Health Project helped the community as well as what you learned about the
illness/condition and how it impacts those who are coping with the
2) Volunteer four (4) hours in a health care facility - Volunteer your
time in a doctor's office, health clinic, hospital, retirement or nursing
center. Document your observations.
3) Do a project for a health care facility - Contact a doctor's office,
health clinic, hospital, retirement or nursing center to find out what
project might be done to meet a need in that organization. Examples might
be collecting magazines for offices or residents, donating and taping
books for use by the elderly or pediatric patients, collecting toys for
donation to a pediatric unit, designing a "boredom" box with activities
for patients who are hospitalized, decorating a nursing home unit for a
holiday event, planning a special event for the residents of a nursing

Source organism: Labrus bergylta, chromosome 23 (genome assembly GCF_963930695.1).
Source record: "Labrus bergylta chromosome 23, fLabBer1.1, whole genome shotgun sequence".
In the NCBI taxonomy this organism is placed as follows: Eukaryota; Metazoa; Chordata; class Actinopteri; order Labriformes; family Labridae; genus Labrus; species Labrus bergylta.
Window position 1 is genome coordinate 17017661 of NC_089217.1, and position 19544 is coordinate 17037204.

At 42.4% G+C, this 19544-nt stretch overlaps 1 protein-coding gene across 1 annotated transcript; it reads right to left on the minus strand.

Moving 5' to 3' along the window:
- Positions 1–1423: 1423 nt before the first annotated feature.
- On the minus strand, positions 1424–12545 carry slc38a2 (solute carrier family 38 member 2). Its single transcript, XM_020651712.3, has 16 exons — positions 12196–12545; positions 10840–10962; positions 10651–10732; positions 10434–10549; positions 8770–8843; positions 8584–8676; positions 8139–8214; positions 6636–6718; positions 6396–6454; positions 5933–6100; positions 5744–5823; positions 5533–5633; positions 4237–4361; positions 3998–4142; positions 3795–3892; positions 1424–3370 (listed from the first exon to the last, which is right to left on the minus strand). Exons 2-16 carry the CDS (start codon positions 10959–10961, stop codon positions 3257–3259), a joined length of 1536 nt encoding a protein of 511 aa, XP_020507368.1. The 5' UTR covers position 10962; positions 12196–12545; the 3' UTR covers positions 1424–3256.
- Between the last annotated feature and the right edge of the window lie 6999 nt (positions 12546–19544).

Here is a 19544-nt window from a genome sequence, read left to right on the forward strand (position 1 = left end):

1) Learn about Equipment and Supplies Used by Nurses - Nurses use lots of
different equipment and supplies in caring for patients. Get a nurse to
tell you about this equipment, how it works, and when it's used. For some
equipment - such as pulse oximeters, dopplers, stethoscopes, thermometers,
glucose monitors, students may also have an opportunity to practice with
Special Thanks go to the NC Association of Nursing Students, the NC Center
for Nursing and the NC Nurses Association for development and
implementation of the Nursing Exploration Patch Program.
For additional information contact:
MHA Health Careers Center
116 Woodgreen Crossing (39110)
P.O. Box 1909
Madison, MS 39130-1909
Telephone: (601) 368-3263